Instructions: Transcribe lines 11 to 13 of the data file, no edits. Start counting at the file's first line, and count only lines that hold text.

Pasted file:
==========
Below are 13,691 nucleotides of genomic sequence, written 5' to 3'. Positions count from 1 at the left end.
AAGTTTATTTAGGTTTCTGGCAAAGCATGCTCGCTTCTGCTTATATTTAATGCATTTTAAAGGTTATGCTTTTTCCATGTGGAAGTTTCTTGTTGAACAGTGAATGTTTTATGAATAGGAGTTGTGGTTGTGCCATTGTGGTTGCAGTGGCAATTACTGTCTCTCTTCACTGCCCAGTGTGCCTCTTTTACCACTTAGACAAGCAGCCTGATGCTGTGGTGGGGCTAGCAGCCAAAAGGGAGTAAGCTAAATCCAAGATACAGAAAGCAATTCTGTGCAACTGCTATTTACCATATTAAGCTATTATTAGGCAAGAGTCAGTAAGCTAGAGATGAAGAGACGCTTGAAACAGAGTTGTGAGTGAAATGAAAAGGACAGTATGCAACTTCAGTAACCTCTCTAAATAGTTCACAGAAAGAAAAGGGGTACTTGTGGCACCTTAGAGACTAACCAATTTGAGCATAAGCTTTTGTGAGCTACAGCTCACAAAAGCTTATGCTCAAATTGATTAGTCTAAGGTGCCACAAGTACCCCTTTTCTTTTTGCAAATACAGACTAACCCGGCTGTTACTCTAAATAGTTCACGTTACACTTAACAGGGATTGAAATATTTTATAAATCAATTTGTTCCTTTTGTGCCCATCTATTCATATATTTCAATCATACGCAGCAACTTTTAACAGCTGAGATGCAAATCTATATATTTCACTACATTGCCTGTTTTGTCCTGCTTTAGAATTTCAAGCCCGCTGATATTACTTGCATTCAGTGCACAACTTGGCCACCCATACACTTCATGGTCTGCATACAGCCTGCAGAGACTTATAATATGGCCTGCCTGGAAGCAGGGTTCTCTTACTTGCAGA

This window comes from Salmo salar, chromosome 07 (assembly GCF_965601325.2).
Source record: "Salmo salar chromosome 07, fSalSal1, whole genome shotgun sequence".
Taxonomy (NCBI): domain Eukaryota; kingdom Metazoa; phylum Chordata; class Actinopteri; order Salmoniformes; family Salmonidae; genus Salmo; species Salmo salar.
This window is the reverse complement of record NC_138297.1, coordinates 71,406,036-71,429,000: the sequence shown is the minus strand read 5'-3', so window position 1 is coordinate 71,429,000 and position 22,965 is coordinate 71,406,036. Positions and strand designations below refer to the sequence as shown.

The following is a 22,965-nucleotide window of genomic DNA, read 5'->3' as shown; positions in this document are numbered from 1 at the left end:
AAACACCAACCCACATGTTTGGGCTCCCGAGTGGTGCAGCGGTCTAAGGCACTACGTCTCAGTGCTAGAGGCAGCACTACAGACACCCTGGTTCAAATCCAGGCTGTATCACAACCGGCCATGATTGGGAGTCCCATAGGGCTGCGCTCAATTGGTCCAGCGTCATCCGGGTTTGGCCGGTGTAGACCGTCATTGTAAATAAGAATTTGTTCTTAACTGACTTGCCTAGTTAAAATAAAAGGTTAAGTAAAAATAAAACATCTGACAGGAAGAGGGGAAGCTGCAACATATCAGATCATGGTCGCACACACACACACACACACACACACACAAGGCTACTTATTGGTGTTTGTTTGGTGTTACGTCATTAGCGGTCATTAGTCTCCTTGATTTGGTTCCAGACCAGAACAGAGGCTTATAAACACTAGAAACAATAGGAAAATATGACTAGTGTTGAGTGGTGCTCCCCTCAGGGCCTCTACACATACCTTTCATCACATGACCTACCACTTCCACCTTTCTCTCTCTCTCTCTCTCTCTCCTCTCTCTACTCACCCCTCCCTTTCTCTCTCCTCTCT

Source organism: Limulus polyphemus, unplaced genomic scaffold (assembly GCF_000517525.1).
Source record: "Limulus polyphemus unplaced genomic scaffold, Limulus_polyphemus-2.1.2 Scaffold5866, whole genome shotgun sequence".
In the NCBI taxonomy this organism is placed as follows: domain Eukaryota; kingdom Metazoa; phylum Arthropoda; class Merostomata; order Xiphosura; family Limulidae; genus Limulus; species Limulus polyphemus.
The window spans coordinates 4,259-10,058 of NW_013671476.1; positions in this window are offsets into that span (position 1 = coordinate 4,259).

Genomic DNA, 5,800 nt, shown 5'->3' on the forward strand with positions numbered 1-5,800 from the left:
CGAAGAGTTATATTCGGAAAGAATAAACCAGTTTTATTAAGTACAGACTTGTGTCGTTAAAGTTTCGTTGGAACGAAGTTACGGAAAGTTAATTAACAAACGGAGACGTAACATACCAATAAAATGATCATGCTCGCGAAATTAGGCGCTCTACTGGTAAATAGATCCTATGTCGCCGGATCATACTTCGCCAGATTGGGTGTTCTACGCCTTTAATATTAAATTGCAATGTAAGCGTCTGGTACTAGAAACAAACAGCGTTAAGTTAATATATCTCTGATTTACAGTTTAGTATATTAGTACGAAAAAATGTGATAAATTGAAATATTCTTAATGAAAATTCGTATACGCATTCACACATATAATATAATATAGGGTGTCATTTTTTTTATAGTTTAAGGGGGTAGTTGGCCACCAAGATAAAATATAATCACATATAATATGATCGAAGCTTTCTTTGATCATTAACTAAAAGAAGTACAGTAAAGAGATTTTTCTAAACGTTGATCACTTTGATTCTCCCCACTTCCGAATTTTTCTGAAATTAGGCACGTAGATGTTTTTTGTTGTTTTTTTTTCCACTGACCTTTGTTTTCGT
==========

In the NCBI taxonomy this organism is placed as follows: domain Eukaryota; kingdom Metazoa; phylum Arthropoda; class Merostomata; order Xiphosura; family Limulidae; genus Limulus; species Limulus polyphemus.
The window spans coordinates 4,259-10,058 of NW_013671476.1; positions in this window are offsets into that span (position 1 = coordinate 4,259).

Genomic DNA, 5,800 nt, shown 5'->3' on the forward strand with positions numbered 1-5,800 from the left: